By Dan Balz and Jon Cohen
Washington Post Staff Writers
Thursday, December 14, 2006
New York Sen. Hillary Rodham Clinton (D) and former New York mayor Rudolph W. Giuliani (R), who briefly competed against each other in a Senate race in 2000, hold early leads over potential rivals for their parties' 2008 presidential nominations, according to a new Washington Post-ABC News poll.
Clinton has a clear head start over other prospective Democratic candidates, with Sen. Barack Obama (Ill.), who only a month ago expressed interest in the 2008 race, running second and former senator John Edwards (N.C.), the party's 2004 vice presidential nominee, in third.
Giuliani's advantage in the Republican race appears more tenuous: He holds a narrow lead over Sen. John McCain (Ariz.), who is far ahead of Giuliani in organizing a presidential campaign. Former House speaker Newt Gingrich, who has not disclosed his plans for 2008, is well back in third.
Giuliani enjoys strongly favorable ratings, according to the survey, with two-thirds of Americans giving him positive marks. His leadership after the terrorist attacks on Sept. 11, 2001, earned him widespread praise.
Clinton remains the most polarizing politician among those considering a campaign for president in 2008, but her image has improved perceptibly during her six-year tenure in the Senate.
In contrast, McCain's favorability ratings have declined over the past nine months. Among independents, his support has dropped 15 percentage points since March. Independents were his strongest supporters when he sought the Republican nomination in 2000. The decline comes at a time when McCain is calling for sending more troops to Iraq and has aggressively reached out to conservative groups and Christian conservative leaders.
These early poll results largely reflect name identification among the field of candidates, which includes several political celebrities and many others who remain generally unknown to people outside their states. As a result, hypothetical matchups are often poor predictors of what will happen once the primary and caucus season arrives in early 2008, and as voters learn more about where candidates stand on important issues.
But the findings provide early clues to the shape of the presidential nomination battles while raising questions that will be answered only by months of campaigning, debates, speeches and town hall meetings.
The poll underscores, for example, the degree to which the Republican field is dominated at this stage by two candidates who have never been the darlings of the GOP's conservative base, which is very influential in the party's primaries. McCain warred with conservatives -- particularly evangelical leaders Pat Robertson and Jerry Falwell -- when he ran in 2000, though he and Falwell have patched things up. Giuliani enjoys popular support among Republicans, although he supports abortion rights, gay rights and gun control.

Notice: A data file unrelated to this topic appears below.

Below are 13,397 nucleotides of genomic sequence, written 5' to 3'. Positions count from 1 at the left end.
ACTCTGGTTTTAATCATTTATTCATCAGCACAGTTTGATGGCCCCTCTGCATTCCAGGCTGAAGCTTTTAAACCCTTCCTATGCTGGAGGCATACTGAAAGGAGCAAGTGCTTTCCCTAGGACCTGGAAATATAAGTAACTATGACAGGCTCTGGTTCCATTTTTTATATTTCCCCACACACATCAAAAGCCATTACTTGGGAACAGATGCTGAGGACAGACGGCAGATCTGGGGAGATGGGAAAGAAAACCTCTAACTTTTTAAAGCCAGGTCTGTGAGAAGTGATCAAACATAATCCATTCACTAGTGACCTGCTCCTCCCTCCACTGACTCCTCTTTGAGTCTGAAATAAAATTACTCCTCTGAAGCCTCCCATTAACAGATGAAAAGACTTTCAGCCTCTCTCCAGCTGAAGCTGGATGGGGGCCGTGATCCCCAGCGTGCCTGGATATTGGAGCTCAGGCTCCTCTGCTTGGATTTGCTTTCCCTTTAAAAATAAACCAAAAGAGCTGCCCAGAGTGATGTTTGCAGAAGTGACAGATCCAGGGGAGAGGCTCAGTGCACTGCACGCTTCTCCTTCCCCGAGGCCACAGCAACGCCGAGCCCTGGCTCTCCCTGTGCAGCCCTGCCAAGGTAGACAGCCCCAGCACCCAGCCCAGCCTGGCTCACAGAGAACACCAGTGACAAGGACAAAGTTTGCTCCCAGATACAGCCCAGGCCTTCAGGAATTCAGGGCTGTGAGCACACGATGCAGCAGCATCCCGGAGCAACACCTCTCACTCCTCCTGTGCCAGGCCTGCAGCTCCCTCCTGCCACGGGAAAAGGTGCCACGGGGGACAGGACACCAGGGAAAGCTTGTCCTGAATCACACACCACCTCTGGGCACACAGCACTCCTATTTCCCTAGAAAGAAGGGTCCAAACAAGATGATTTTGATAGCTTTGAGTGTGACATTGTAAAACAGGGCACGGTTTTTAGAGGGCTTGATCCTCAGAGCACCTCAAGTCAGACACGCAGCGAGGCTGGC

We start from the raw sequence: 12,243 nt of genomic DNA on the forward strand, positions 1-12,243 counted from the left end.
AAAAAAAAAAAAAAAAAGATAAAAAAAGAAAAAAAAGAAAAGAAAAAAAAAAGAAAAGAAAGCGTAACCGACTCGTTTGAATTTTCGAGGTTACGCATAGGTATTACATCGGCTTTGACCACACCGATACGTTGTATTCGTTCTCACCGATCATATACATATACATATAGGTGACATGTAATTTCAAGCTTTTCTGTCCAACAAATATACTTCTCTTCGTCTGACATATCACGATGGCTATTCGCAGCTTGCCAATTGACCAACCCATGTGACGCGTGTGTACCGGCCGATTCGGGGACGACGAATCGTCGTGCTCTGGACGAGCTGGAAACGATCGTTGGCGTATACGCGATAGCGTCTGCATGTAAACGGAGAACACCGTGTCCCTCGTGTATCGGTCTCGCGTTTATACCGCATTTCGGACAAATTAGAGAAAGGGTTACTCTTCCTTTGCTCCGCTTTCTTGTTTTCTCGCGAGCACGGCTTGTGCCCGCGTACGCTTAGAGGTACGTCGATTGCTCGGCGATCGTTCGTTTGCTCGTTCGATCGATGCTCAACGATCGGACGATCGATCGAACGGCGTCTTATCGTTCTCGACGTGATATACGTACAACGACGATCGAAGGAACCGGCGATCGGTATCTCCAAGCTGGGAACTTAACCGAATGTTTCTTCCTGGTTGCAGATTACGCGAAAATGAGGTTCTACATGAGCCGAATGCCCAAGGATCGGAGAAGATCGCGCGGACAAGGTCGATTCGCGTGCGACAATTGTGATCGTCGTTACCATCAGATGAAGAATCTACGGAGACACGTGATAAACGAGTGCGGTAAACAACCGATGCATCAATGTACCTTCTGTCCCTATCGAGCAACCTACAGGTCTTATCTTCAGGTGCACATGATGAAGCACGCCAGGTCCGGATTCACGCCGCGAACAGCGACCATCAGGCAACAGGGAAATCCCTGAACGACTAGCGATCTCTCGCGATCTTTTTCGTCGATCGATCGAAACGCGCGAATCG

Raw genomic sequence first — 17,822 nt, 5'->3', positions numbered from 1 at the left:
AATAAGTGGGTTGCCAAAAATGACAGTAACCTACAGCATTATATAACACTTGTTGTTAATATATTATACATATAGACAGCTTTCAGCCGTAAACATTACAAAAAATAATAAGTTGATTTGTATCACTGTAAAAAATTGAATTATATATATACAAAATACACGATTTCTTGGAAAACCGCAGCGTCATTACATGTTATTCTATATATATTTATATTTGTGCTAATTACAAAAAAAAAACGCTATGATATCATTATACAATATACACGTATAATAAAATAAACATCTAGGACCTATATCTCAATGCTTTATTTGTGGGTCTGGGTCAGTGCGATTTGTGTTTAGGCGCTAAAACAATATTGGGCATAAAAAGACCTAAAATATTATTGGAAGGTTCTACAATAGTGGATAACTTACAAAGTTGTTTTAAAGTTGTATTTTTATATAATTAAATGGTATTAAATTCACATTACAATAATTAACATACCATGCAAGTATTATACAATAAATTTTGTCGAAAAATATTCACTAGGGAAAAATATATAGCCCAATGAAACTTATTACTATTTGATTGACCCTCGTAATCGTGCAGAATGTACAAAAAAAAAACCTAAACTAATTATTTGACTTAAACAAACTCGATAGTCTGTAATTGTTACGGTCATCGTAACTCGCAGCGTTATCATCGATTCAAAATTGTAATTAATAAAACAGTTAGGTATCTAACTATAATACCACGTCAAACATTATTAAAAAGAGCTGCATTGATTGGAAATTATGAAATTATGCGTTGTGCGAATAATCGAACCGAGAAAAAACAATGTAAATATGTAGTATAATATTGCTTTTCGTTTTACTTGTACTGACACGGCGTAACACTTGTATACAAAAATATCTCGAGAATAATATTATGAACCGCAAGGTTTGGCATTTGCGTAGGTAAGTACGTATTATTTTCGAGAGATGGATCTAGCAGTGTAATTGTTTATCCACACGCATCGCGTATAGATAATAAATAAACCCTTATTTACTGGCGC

On the Democratic side, Obama has made a quick and favorable impression but is still generally unknown and certainly not the only potentially significant rival to Clinton, should both formally enter the race.
Among Democrats, Clinton leads the field with 39 percent, followed by Obama at 17 percent, Edwards at 12 percent, former vice president Al Gore at 10 percent and Sen. John F. Kerry (Mass.), the party's 2004 nominee, at 7 percent. No other Democrat received more than 2 percent.
When those surveyed were asked their second choice, Clinton's advantage became even more evident. She is the first or second choice of 60 percent of those surveyed, with Obama second at 33 percent.
Clinton receives significantly higher support among women than men (49 percent to 29 percent) and is favored by more moderates than liberals. Obama has almost equal support among men and women but has twice as much support among liberals as among moderates.
Among Republicans, Giuliani is favored by 34 percent to McCain's 26 percent. Gingrich is at 12 percent, and outgoing Massachusetts Gov. Mitt Romney runs fourth at 5 percent.
The Post-ABC poll also asked Americans to rate some of the potential candidates from both parties. Giuliani topped that list with a 67 percent favorable rating. Clinton was next at 56 percent, followed by McCain at 50 percent, Edwards at 49 percent and Obama at 44 percent. But many people haven't formed solid impressions of candidates such as Obama and Edwards.
Clinton had the highest unfavorable rating, at 40 percent, but Romney had the worst ratio: 22 percent favorable to 24 percent unfavorable, with 54 percent saying they didn't know enough about him to have an opinion.
There was another potentially more significant issue for Romney in the survey. Asked whether they would be more or less likely to vote for a candidate who is Mormon, as Romney is, 35 percent said they would be less likely and 3 percent said they would be more likely. Sixty-one percent said it would make no difference.
Underscoring the fragility of early polls on the presidential race is the fact that most Americans know little about where the candidates stand on specific issues. Just 45 percent said they knew a great deal or a lot about Clinton's positions, by far the highest number on that question.
The poll was conducted Dec. 7-11 by telephone among a random national sample of 1,005 adults. The margin of error for the full poll is three percentage points; it is five points on the 2008 presidential preference questions.